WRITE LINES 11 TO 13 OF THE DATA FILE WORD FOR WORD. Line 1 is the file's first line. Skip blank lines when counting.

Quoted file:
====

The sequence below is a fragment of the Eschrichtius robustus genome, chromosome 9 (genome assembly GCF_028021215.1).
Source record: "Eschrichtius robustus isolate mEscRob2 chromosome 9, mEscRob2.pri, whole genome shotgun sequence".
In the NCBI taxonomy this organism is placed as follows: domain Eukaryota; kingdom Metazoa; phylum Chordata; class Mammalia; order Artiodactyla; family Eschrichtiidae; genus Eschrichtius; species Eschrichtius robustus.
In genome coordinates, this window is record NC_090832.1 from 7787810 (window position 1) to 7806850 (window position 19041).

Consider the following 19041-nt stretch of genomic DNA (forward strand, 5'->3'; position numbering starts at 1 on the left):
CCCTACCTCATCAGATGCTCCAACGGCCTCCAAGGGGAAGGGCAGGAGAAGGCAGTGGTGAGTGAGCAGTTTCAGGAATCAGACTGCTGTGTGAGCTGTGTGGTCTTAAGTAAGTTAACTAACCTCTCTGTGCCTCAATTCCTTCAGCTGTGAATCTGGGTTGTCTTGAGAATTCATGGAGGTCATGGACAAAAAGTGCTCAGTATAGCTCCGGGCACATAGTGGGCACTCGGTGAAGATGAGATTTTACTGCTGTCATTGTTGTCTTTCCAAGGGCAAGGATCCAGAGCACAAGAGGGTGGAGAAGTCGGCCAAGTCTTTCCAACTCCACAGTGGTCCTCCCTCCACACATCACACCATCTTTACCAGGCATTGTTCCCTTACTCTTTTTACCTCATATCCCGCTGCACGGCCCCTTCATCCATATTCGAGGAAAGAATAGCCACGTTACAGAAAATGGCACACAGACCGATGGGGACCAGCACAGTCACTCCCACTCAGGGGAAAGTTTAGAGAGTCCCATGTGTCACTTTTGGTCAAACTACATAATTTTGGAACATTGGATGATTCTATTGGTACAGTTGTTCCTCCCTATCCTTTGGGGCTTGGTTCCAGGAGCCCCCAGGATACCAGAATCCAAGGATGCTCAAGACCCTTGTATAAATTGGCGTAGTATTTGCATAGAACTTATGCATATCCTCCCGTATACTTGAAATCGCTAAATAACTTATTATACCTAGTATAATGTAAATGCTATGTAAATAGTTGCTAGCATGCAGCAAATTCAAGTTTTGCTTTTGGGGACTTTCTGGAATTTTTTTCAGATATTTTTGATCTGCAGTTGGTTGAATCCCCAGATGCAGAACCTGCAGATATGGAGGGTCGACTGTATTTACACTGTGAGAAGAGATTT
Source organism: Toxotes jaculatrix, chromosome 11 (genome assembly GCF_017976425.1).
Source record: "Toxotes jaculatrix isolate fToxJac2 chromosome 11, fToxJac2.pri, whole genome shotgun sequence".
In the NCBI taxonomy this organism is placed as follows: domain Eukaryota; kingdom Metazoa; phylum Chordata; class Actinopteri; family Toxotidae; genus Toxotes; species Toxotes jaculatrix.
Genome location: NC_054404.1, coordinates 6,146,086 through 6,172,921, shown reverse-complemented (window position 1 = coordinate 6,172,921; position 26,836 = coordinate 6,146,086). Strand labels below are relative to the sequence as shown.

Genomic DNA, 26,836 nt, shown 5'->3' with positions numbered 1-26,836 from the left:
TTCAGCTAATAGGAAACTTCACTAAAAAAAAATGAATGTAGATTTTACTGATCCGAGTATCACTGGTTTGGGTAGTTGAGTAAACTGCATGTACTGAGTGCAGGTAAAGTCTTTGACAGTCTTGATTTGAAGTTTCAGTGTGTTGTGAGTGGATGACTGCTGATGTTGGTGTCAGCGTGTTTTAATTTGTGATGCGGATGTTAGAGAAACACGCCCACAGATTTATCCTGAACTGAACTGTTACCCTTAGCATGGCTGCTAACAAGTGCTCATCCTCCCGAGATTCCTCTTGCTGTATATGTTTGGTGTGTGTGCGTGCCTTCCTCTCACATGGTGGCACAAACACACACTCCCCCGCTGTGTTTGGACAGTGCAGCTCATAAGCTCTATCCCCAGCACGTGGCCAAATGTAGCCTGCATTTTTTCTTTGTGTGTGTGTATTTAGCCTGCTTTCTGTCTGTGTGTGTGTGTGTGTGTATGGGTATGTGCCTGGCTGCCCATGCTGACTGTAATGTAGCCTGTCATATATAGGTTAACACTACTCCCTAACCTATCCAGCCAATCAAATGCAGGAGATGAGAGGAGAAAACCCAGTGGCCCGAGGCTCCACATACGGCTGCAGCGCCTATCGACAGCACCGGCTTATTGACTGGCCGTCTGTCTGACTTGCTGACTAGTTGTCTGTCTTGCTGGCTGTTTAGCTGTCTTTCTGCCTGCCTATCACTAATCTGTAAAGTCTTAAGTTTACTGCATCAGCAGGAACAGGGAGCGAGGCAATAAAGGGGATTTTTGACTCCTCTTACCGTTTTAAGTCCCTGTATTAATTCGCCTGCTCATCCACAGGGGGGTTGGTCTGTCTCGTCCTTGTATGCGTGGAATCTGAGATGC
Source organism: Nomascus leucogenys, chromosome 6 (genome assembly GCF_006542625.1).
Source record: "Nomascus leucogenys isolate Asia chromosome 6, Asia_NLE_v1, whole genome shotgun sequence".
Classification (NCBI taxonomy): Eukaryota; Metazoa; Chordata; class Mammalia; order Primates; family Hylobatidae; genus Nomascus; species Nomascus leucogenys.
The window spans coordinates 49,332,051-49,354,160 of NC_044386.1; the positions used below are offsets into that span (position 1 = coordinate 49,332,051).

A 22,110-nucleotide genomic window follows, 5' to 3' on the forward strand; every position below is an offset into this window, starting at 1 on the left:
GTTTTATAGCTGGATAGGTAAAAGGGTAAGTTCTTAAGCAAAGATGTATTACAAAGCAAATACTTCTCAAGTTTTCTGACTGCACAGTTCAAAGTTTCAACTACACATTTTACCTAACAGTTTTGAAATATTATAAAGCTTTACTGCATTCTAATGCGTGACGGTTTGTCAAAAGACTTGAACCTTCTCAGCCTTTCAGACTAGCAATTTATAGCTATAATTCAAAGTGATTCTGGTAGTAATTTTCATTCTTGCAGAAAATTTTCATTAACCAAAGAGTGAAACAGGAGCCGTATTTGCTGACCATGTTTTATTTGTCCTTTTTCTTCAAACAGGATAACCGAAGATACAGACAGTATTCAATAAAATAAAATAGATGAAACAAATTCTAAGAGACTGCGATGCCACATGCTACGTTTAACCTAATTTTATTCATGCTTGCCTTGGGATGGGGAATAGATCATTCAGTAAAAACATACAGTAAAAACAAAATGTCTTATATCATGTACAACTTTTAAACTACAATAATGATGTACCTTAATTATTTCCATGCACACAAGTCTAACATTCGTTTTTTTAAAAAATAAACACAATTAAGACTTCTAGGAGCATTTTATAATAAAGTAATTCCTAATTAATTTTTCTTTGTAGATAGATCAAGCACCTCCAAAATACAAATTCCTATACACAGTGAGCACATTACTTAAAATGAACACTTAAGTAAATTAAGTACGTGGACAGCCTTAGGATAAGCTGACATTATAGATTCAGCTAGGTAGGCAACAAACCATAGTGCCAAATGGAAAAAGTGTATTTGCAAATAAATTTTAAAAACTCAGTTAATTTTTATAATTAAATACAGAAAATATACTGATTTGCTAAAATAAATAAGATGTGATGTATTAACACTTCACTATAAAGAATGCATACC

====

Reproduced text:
Genomic DNA, 26,836 nt, shown 5'->3' with positions numbered 1-26,836 from the left:
TTCAGCTAATAGGAAACTTCACTAAAAAAAAATGAATGTAGATTTTACTGATCCGAGTATCACTGGTTTGGGTAGTTGAGTAAACTGCATGTACTGAGTGCAGGTAAAGTCTTTGACAGTCTTGATTTGAAGTTTCAGTGTGTTGTGAGTGGATGACTGCTGATGTTGGTGTCAGCGTGTTTTAATTTGTGATGCGGATGTTAGAGAAACACGCCCACAGATTTATCCTGAACTGAACTGTTACCCTTAGCATGGCTGCTAACAAGTGCTCATCCTCCCGAGATTCCTCTTGCTGTATATGTTTGGTGTGTGTGCGTGCCTTCCTCTCACATGGTGGCACAAACACACACTCCCCCGCTGTGTTTGGACAGTGCAGCTCATAAGCTCTATCCCCAGCACGTGGCCAAATGTAGCCTGCATTTTTTCTTTGTGTGTGTGTATTTAGCCTGCTTTCTGTCTGTGTGTGTGTGTGTGTGTATGGGTATGTGCCTGGCTGCCCATGCTGACTGTAATGTAGCCTGTCATATATAGGTTAACACTACTCCCTAACCTATCCAGCCAATCAAATGCAGGAGATGAGAGGAGAAAACCCAGTGGCCCGAGGCTCCACATACGGCTGCAGCGCCTATCGACAGCACCGGCTTATTGACTGGCCGTCTGTCTGACTTGCTGACTAGTTGTCTGTCTTGCTGGCTGTTTAGCTGTCTTTCTGCCTGCCTATCACTAATCTGTAAAGTCTTAAGTTTACTGCATCAGCAGGAACAGGGAGCGAGGCAATAAAGGGGATTTTTGACTCCTCTTACCGTTTTAAGTCCCTGTATTAATTCGCCTGCTCATCCACAGGGGGGTTGGTCTGTCTCGTCCTTGTATGCGTGGAATCTGAGATGC
Source organism: Nomascus leucogenys, chromosome 6 (genome assembly GCF_006542625.1).